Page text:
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Tuesday, 26 April 2011

Rhyming slang - who doesn't get it?

Advertisers, those arbiters of taste and discernment in Berkeley Square or Madison Avenue, simply don't understand cockney rhyming slang. While telling us which soap powder washes whitest and which juices we'll love because it doesn't have 'bits' in, they make their ignorance too obvious to ignore.
The way rhyming slang works is to use an article that comes as part of a pair or a set phrase - plates of meat, for example, then just say 'plates'. The word you mean will rhyme with the missing part. Plates of meat = feet.
China plate = mate, apples and pears = stairs, Adam and Eve = believe.
It's much easier to understand than it is to explain.
So how come all of these overpaid masters of the language use 'you're having a giraffe'? on an advert for soap powder? If giraffe were used in rhyming slang it would be something like 'giraffe's neck' for 'peck'. Londoners everywhere would be saying 'give me a giraffe on the cheek'. Sorry, chaps, but you just don't get it, do you? Perhaps we should bring back Minder and Only Fools and Horses to teach you young whippersnappers a thing or two?

Wednesday, 13 April 2011

Stolen words...

It has been said that the English language has borrowed from some 350 other languages. If in doubt, think of your local high street with all of its multi-cultural restaurants, bars and cafes and ask yourself where words like chilli, chutney, couscous, sushi and risotto come from. Even the humble ketchup has exotic origins, coming as it does, from China. But food is just one example of our cosmopolitan language.
Originally, the Celts inhabited Britain but were forced to flee to its distant corners by the arrival of the Romans. They spoke a sort of vernacular, more colloquial, version of Latin than the one we learnt at school called Vulgar Latin. Because many of them stayed behind and married into the new invading tribes - the Anglo-Saxons - we were left with a blend of Celtic, Latin and Anglo-Saxon, which was derived from Old German.
As if this was not enough of a linguistic cocktail, the Normans arrived in 1066 and, well the rest is history. English is based on a rare concoction of old Norman French, Old German, Latin and a tiny smattering of Celtic.
Latin was revived in Britain when Saint Augustine converted many of the islanders to Christianity, because if they wanted to read the Christian texts, they had to understand Latin.
Today, we can see that in many situations, we have a choice of words available to us. If we wish to evoke something simple and homely, we tend to use the Anglo-Saxon word, if we need a little more formality we are more likely to choose the word of French origin, and if we wish to sound scientific, technological or official, we will probably opt for a Latin-based word.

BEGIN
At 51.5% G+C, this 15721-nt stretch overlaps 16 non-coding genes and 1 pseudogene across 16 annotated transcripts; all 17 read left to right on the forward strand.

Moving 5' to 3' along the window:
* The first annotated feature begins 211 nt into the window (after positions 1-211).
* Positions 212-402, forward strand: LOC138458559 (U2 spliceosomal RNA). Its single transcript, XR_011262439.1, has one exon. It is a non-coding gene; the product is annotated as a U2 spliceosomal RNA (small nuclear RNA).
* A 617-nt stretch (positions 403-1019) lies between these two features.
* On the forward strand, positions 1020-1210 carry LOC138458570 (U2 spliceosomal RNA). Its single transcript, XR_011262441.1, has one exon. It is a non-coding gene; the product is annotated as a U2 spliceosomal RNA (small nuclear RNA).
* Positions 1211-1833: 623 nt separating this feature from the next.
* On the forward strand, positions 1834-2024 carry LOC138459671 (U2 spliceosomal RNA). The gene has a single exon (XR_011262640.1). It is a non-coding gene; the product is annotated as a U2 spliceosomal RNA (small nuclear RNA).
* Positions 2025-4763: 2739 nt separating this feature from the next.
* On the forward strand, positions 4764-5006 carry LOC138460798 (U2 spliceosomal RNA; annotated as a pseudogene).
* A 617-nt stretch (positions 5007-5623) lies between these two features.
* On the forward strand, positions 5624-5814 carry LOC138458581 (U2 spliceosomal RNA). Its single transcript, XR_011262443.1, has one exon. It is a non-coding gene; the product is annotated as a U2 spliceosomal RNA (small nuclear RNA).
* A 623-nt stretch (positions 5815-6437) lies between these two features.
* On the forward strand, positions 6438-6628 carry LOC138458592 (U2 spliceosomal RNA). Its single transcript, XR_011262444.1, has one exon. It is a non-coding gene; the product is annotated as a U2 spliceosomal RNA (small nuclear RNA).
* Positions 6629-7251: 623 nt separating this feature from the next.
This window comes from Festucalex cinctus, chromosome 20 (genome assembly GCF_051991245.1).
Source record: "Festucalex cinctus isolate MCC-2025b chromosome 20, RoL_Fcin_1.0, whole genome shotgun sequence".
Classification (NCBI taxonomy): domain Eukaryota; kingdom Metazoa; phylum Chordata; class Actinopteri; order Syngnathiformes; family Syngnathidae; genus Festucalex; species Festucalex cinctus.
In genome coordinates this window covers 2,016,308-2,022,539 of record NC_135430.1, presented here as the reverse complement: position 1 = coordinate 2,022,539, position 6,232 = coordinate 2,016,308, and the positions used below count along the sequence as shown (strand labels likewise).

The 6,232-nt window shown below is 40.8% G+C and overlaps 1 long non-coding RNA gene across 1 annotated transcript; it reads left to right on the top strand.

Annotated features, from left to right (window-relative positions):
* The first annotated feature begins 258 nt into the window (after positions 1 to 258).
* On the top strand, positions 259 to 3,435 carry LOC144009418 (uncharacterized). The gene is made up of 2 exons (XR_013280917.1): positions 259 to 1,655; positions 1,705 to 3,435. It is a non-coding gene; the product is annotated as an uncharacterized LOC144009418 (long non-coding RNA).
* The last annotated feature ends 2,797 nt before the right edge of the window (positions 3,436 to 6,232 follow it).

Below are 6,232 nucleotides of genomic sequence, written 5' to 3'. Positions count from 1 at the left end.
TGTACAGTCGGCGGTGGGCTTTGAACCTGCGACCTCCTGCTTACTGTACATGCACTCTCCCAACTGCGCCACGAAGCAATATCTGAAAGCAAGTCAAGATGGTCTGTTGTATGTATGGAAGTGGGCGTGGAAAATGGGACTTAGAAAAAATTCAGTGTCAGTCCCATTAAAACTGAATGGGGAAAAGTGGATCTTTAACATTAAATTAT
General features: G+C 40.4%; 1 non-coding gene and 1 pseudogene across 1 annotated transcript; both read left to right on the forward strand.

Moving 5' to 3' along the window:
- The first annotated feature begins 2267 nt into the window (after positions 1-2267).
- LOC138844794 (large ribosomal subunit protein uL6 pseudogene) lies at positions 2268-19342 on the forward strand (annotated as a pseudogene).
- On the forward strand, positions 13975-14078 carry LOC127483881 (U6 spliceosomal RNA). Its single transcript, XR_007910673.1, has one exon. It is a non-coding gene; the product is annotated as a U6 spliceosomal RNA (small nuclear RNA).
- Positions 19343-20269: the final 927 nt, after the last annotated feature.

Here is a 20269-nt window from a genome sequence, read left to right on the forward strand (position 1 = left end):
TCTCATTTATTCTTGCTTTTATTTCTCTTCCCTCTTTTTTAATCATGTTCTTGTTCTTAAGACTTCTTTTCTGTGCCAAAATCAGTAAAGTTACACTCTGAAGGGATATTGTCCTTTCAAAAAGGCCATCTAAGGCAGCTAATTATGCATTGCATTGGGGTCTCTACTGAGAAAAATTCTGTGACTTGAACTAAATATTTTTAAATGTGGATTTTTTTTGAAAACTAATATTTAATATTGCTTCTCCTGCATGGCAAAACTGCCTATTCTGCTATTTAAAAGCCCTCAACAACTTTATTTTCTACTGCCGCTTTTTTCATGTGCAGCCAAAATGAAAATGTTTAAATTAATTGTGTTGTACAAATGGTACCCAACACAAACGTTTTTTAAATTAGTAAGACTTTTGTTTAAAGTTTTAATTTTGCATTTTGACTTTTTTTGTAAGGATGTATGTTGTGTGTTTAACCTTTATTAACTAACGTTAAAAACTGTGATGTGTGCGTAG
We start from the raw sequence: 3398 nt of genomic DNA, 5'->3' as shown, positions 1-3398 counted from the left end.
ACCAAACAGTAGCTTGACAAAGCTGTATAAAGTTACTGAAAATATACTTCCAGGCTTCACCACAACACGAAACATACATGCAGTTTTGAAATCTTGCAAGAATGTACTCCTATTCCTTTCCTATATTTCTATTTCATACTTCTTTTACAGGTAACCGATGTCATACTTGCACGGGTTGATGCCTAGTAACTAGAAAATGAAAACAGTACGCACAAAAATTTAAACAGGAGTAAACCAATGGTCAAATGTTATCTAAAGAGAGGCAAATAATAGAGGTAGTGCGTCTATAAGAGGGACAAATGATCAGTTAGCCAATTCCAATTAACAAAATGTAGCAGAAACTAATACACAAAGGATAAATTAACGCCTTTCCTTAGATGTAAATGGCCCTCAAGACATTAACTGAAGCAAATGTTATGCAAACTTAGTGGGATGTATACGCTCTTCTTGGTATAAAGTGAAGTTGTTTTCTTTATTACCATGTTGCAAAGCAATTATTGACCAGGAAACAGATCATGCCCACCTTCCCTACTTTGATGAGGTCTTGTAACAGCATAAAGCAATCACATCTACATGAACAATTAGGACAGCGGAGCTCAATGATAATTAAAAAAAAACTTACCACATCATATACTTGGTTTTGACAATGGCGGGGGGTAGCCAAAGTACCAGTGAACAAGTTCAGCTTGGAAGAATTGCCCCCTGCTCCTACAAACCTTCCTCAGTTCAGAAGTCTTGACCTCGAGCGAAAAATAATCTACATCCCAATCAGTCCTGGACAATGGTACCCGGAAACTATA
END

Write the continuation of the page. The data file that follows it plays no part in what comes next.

Ask, for example, is an Anglo-Saxon word, demand a French one, and interrogate a Latin one.
You get my drift...
While it has been estimated that we have almost a million words available to us in the English language today, while the Russians have 150,000 and the French 180,000, when Shakespeare was alive, there were only 21,500 words at his disposal. No wonder he had to create his own.
More about that anon!

Wednesday, 6 April 2011

Our multinational language

Here I am blithely talking about the English language, when actually our language has borrowed ( or should I say hi-jacked, stolen, ransacked, robbed and kidnapped) from over 300 other languages. Have a think about it. Most of our words for food, for music, for some animals, plants and types of landscape have come into English through long-term borrowing.

Everyday English is born

No-one was more surprised and delighted than me when the editors at Michael O'Mara Books asked me to write a book entitled Everyday English. I thought I knew a bit about the language, about writing and speaking and how to inspire people to enjoy their language. As it turned out, the subject was even more vast, more interesting, more exciting and more complicated than I had realized and I had a very short time in which to make sense of it all.
Luckily for me, and for everyone interested in the subject, there are some wonderful, inspiring books on the shelves; unluckily for me, they all have different names for similar things - not just across the Atlantic, but from author to author. There was so much material to discover and so much of it said different things!

Thanks to some wonderful editing, the addition of some great illustrations and a very talented designer, it looks as if we are ready to hit the shops in May.

What I would like to do with this blog is to share some of the strange and fascinating aspects of the English language and to demonstrate that grammar does not have to be a grind.
Over time, this blog may take us into new regions, some of them unconnected with language, but for the time being, watch this space and let's enjoy the richest, most extraordinary gift that we, as English speakers, have been blessed with: the English language.